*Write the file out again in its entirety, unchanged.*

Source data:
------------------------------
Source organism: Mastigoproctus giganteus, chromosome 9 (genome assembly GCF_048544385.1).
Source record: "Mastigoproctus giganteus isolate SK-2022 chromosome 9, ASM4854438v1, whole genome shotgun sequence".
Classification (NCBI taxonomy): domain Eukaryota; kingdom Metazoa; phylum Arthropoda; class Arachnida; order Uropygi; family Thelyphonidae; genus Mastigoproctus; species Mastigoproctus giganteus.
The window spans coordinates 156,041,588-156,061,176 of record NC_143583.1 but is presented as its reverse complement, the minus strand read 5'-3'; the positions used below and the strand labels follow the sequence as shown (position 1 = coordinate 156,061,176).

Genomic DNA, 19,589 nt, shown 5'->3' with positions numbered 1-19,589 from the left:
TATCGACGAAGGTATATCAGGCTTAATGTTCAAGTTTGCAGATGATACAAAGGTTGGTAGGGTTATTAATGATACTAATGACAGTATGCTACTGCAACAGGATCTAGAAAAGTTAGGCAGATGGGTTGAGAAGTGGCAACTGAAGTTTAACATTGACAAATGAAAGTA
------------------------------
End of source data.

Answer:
Source organism: Mastigoproctus giganteus, chromosome 9 (genome assembly GCF_048544385.1).
Source record: "Mastigoproctus giganteus isolate SK-2022 chromosome 9, ASM4854438v1, whole genome shotgun sequence".
Classification (NCBI taxonomy): domain Eukaryota; kingdom Metazoa; phylum Arthropoda; class Arachnida; order Uropygi; family Thelyphonidae; genus Mastigoproctus; species Mastigoproctus giganteus.
The window spans coordinates 156,041,588-156,061,176 of record NC_143583.1 but is presented as its reverse complement, the minus strand read 5'-3'; the positions used below and the strand labels follow the sequence as shown (position 1 = coordinate 156,061,176).

Genomic DNA, 19,589 nt, shown 5'->3' with positions numbered 1-19,589 from the left:
TATCGACGAAGGTATATCAGGCTTAATGTTCAAGTTTGCAGATGATACAAAGGTTGGTAGGGTTATTAATGATACTAATGACAGTATGCTACTGCAACAGGATCTAGAAAAGTTAGGCAGATGGGTTGAGAAGTGGCAACTGAAGTTTAACATTGACAAATGAAAGTA